n-acetylcysteine for Dermatillomania

Tasneem Abrahams
Oct 27th, 2014

Online test

Find out the severity of your symptoms with this free online test


dermatillomania N-acetylcysteine (NAC)

What is n-acetylcysteine?

N-acetyl cysteine comes from the amino acid L-cysteine. Amino acids are the building blocks of protein, which plays an important role in almost all biological processes. N-acetylcysteine is a pharmaceutical drug and nutritional supplement that can be found at nutrition and health food stores, commonly claiming antioxidant and liver protecting effects. It has primarily been used as a mucolytic because it breaks disulfide bonds in mucous, thinning abnormally thick mucous in cystic and pulmonary fibrosis patients. It is also used in the management of paracetamol and for sulphate repletion in conditions as autism, where amino acids such as cysteine are believed to be depleted. So then how is this relevant to skin picking disorder?

Effectiveness with BFRBs

One of the leading researchers in the field of impulse control disorders, Dr. Jon Grant conducted a study to determine the efficacy and tolerability of N-acetylcysteine in adults with trichotillomania (hair-pulling disorder). The study showed that 56% of the subjects reported “much or very much” improved on NAC compared to 16% on placebo. Significant improvement was initially noted after 9 weeks of treatment and was well tolerated by participants of the study. Although this was a relatively small study, conducted over only 12 weeks, the results are very promising. However, Dr. Grant points out that cognitive behavioural therapy (CBT) is still proven to be the most effective treatment approach for body-focussed repetitive behaviours (BFRBs) such as skin picking disorder, and it is therefore recommended that n-acetylcysteine be taken in conjunction with CBT to maximize results. CBT can be in the form of face-to-face therapist interaction, group therapy, or virtually such as the online therapy course offered at skinpick.com. It has also been hypothesized that although the study focused on the use of n-acetylcysteine with trichotillomania, the mechanism by which it works may be applicable to other BFRBs such as skin-picking and nail biting disorder as well.

How Does It Work?

The pharmacological action of n-acetylcysteine can be quite complex to understand. The key mechanism by which it operates in psychiatry appears to be centred on its relationship with levels of glutamate in a certain part of the brain, which is believed to make it easier for patients to decrease unwanted behaviour. Glutamate, like cysteine, is an amino acid, but acts as a neurotransmitter, and is usually involved in learning and memory. It also is an excitatory neurotransmitter, which means it stimulates areas in the brain or other parts of the nervous system. It is believed that an excess of glutamate contributes to problems in mood and anxiety. The relationship between cysteine and glutamate means that an increase in cysteine results in a lower the amount of glutamate stimulation getting through to some neurons.

How Much Should I Take?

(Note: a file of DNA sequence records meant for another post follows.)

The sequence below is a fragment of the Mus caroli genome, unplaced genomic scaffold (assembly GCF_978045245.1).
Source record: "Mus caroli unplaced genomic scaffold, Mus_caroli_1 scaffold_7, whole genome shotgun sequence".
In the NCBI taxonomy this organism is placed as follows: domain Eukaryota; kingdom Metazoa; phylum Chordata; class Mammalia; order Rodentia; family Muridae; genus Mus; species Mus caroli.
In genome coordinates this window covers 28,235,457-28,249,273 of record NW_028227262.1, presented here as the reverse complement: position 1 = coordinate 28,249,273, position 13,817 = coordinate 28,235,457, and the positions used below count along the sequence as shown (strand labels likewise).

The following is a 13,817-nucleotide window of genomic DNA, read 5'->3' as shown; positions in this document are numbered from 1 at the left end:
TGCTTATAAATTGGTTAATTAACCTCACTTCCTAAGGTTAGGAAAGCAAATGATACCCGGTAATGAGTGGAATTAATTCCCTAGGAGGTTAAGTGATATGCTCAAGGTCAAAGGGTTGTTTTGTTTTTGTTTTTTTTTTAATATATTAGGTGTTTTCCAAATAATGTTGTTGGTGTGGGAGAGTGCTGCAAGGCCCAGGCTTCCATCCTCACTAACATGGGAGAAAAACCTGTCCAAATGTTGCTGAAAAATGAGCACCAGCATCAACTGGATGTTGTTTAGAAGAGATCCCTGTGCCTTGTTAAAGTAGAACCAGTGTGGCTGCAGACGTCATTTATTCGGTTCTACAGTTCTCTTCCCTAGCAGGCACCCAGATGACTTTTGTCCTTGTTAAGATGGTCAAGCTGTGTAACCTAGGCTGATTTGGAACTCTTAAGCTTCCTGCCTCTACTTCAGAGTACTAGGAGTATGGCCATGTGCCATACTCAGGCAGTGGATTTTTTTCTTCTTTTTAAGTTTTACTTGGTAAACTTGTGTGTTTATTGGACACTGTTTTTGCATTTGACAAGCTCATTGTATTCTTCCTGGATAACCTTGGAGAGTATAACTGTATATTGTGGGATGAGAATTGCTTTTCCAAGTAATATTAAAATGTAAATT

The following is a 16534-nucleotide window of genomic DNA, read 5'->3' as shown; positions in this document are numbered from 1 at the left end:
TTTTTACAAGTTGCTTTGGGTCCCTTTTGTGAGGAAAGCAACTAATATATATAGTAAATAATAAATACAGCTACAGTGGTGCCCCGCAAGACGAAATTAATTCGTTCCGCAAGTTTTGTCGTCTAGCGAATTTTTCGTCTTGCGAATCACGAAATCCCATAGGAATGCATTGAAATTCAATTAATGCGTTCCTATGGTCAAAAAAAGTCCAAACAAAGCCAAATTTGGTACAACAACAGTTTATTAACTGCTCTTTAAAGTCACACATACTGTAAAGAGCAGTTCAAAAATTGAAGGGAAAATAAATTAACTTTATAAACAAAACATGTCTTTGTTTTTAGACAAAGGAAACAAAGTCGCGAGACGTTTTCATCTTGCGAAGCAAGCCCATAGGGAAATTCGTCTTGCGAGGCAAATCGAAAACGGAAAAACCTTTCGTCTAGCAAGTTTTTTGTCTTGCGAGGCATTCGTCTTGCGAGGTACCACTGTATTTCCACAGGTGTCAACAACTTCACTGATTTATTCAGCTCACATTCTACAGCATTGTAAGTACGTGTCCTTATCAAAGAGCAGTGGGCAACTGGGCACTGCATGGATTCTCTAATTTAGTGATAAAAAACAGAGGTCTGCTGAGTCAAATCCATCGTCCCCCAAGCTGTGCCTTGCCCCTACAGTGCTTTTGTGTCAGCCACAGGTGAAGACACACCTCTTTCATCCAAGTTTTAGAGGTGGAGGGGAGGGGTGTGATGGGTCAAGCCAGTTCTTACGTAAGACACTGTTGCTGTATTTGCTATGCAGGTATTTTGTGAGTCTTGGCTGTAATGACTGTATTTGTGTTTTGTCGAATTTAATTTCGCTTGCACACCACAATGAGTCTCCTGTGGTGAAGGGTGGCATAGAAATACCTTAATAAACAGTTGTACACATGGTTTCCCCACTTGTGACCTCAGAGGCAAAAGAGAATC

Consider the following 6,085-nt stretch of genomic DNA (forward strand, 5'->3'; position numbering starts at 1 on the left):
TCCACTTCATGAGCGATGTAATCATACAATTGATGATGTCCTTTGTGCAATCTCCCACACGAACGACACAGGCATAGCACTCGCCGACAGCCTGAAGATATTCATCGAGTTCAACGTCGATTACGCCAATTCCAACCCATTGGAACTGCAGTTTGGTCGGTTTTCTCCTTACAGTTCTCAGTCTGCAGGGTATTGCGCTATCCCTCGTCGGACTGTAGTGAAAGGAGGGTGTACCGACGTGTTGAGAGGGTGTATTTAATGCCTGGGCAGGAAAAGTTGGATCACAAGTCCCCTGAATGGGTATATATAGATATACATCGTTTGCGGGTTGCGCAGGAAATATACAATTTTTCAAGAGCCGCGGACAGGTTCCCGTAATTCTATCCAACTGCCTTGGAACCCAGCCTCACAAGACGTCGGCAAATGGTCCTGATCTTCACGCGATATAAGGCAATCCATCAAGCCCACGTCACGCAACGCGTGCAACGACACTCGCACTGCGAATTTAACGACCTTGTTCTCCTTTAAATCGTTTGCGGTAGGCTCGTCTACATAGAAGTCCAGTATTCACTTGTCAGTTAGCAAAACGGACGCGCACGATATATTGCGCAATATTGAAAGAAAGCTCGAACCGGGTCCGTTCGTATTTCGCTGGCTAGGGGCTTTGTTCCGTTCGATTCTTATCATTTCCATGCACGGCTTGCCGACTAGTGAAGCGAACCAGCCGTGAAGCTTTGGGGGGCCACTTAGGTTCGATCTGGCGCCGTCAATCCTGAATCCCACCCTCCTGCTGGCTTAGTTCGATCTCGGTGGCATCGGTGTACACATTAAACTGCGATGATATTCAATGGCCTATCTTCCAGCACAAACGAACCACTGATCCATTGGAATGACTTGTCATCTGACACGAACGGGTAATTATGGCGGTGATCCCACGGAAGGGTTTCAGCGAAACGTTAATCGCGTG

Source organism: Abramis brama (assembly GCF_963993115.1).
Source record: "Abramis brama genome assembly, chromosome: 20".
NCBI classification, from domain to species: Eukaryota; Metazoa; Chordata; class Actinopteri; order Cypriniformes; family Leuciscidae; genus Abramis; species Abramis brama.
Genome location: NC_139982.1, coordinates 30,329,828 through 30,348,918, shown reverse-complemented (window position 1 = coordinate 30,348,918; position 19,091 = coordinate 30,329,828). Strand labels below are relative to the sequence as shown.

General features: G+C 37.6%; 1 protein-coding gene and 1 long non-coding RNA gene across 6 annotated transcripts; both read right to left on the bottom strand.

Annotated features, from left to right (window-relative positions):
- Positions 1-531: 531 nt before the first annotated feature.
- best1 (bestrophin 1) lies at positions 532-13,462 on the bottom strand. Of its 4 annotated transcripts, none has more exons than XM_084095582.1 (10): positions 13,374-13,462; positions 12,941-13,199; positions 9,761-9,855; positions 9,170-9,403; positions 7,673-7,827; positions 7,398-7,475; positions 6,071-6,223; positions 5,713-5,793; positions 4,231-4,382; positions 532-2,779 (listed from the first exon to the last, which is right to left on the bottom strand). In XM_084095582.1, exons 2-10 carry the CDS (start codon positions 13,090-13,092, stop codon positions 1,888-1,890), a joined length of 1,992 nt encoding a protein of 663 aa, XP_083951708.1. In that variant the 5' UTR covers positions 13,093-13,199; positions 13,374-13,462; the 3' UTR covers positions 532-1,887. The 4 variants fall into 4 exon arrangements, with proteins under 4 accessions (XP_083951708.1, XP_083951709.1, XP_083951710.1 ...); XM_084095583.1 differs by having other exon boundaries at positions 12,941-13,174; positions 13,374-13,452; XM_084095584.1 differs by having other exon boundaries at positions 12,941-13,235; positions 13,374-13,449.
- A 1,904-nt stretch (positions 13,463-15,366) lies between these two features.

Dr. Grant’s study only looked at the correlation between n-acetylcysteine and improvement in trichotillomania. Now that a correlation has been established, the next step would be to conduct studies into the longevity and efficacy of it in the management of BFRBs. Dr. Grant’s study was only 12 weeks in duration and as such is not able to clinically prescribe optimal dosage and administration guidelines. However, Dr. Grant has advised that the dosages used in the study would be a good starting point. In the study between 1200mg and 2400mg per day was administered and it is believed that some people would benefit from dosages as high as 3600mg per day. People are also advised to take the split the dose in to two doses over the course of the day as it only stays in the system for 8 to 10 hours. It is therefore advisable to take it as close to the time of day that picking is generally most prominent.

Are There Side Effects?

The study showed no adverse effects to the supplement by any of the participants. Since n-acetylcysteine is an amino acid it is considered safe for use. However, experts caution that pharmacological approaches should always be adopted with caution and under the guidance and supervision of a medical practitioner. While this research offers hope to many, the importance of CBT as a primary treatment approach, with n-acetylcysteine supplementary to this continues to be emphasized.

Where To Get It?

NAC is easy to find and can be bought legally over the counter in pharmacies and supplement retailers. It is also available online through Amazon. You can find 100, 600 mg tablets for between $6 and $20.

Tasneem Abrahams

Tasneem is an Occupational Therapist, and a graduate of the TLC foundation for BFRBs professional training institute. Her experience in mental health includes working at Lentegeur Psychiatric hospital forensic unit (South Africa), Kingston Community Adult Learning Disability team (UK), Clinical Specialist for the Oasis Project Spelthorne Community Mental Health team (UK). Tasneem is a member of both the editorial team and the clinical staff on Skinpick, providing online therapy for people who suffer from excoriation (skin picking) disorder.

Online test

Find out the severity of your symptoms with this free online test


Start your journey with SkinPick

Take control of your life and find freedom from skin picking through professional therapy and evidence-based behavioral techniques.

Start Now